Hiring a process not an event31 Dec, 1969 By: Editorial Staff imageSource
Hiring a process not an event
Unfortunately, the turnover and
hiring of new reps is part of the game. Individuals will forever come and go for
a variety of reasons. But there is an approach that simplifies recruiting and
diminishes the fear and the effects of turnover. And it is based upon a truism:
Recruiting Is A Process Not To Be Invoked On An As-Needed Basis.
Recruiting is an everyday function of every sales manager, as prospecting calls
are to a territory rep. Let’s face it; you cannot afford "sales gaps" between
hires. Look to recruit on an ongoing basis. The recruiting process promises a
steady stream of good hires that will grow your business. It is the very
foundation of constant and consistent growth.
Determine what your basic recruiting strategy is. Do you want to hire beginners
or big hitters? If your office has good training capabilities and you are in a
good market with strong product lines, you may want to bring on trainable,
aggressive beginners (some outside B to B selling experience is always
desirable). What is your strategy? You can’t go looking if you don’t know what
you’re looking for. When you are in a hiring mode, you need to know the profile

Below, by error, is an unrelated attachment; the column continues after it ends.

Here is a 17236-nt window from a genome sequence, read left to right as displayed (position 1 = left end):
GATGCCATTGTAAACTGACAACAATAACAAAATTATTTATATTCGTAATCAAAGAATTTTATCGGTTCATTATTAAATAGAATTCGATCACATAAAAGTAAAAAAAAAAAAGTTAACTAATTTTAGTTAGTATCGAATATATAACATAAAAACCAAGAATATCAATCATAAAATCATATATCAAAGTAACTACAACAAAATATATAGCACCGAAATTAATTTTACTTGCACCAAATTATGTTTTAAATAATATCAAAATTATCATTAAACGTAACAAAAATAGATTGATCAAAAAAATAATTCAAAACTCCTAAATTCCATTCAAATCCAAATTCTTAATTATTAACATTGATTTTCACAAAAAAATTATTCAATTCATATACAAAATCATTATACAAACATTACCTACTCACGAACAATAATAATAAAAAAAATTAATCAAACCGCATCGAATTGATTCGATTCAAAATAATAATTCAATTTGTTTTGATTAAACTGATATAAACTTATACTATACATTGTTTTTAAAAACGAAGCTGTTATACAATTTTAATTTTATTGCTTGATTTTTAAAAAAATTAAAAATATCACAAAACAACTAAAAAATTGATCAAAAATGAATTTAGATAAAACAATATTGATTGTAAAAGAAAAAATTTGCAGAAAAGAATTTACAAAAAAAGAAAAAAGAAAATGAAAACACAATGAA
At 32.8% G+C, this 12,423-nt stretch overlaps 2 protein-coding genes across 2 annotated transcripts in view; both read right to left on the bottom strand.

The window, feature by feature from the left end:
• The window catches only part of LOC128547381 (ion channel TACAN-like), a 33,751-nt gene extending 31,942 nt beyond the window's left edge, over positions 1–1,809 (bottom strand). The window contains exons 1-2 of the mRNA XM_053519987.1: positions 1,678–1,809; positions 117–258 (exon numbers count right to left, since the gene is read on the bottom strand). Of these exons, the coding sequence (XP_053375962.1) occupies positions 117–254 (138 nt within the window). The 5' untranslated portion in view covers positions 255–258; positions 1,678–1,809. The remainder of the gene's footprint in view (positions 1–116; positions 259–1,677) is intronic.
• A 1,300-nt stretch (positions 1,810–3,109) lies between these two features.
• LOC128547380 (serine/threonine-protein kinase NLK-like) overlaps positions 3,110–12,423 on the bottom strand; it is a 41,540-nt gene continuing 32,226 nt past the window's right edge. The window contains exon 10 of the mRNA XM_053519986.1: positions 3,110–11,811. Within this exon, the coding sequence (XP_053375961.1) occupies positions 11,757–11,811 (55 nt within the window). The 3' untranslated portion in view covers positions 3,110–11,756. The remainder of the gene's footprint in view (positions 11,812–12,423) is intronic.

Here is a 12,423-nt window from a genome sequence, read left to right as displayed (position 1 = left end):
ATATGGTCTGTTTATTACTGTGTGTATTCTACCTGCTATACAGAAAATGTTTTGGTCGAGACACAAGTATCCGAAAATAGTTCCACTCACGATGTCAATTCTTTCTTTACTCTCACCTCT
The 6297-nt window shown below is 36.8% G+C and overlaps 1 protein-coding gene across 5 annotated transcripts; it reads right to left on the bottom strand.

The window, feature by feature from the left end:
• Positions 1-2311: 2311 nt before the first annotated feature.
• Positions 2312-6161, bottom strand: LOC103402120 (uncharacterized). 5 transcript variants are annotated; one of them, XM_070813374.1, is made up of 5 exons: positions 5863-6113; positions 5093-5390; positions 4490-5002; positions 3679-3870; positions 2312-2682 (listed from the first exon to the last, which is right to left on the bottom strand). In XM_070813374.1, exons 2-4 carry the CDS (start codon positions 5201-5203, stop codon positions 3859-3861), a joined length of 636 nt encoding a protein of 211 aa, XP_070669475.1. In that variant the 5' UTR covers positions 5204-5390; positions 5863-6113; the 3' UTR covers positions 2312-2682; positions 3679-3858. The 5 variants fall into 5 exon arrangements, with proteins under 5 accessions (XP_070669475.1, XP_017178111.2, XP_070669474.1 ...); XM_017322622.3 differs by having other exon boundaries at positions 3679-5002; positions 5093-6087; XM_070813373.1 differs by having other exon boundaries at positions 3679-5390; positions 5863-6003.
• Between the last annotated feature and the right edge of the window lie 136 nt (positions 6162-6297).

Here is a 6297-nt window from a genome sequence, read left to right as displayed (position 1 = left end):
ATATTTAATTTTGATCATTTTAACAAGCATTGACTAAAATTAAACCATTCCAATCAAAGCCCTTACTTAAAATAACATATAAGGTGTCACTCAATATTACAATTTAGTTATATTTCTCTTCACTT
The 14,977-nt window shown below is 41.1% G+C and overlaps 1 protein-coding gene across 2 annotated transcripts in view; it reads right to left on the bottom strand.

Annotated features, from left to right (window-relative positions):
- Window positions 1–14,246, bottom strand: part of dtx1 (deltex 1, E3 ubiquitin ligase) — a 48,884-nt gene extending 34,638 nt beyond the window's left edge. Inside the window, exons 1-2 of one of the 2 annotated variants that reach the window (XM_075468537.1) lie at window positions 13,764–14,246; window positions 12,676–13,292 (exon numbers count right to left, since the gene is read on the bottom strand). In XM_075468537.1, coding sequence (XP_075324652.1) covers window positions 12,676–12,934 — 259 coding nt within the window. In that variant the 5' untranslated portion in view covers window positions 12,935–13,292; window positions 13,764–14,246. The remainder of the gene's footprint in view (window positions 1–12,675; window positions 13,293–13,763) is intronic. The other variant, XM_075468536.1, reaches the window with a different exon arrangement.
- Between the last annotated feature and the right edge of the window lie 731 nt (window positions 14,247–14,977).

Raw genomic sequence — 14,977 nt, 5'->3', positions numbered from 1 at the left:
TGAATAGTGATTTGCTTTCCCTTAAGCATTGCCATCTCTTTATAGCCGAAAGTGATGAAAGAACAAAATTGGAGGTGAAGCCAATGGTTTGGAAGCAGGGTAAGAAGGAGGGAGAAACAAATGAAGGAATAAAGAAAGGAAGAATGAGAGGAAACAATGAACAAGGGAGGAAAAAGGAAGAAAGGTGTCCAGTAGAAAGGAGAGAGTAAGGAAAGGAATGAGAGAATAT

of the candidate you want to pursue and be prepared to entice them once you’ve
identified quality candidates. Set aside a time to interview EACH day.
Recruiting, like selling, is a process, not an event. And we’re not talking
about one or two hour interviews. A fifteen minute screening will do it. Can you
put that amount of time into your daily planner? It’s a minor time commitment
that promises an enormous payoff.
You should always be looking to replace the rep at the bottom of your sales
team. If you’re not, you’re being complacent. If everyone on your sales staff is
at or above quota, great. This is the time to expand your sales team. Turnover
can actually be good for a company. You can relieve yourself of an expense that
is not returning satisfactory financial results. That’s a good business move.
The trick is to do it early enough in the new Rep’s employment so it limits your
financial risk. "Controlled Turnover" is what you want to achieve. Not only is
this good for your top line, but its critical for the bottom line. Start
building a bench now to avoid that dreaded sales gap between sales hires. It’s a
process with profitable results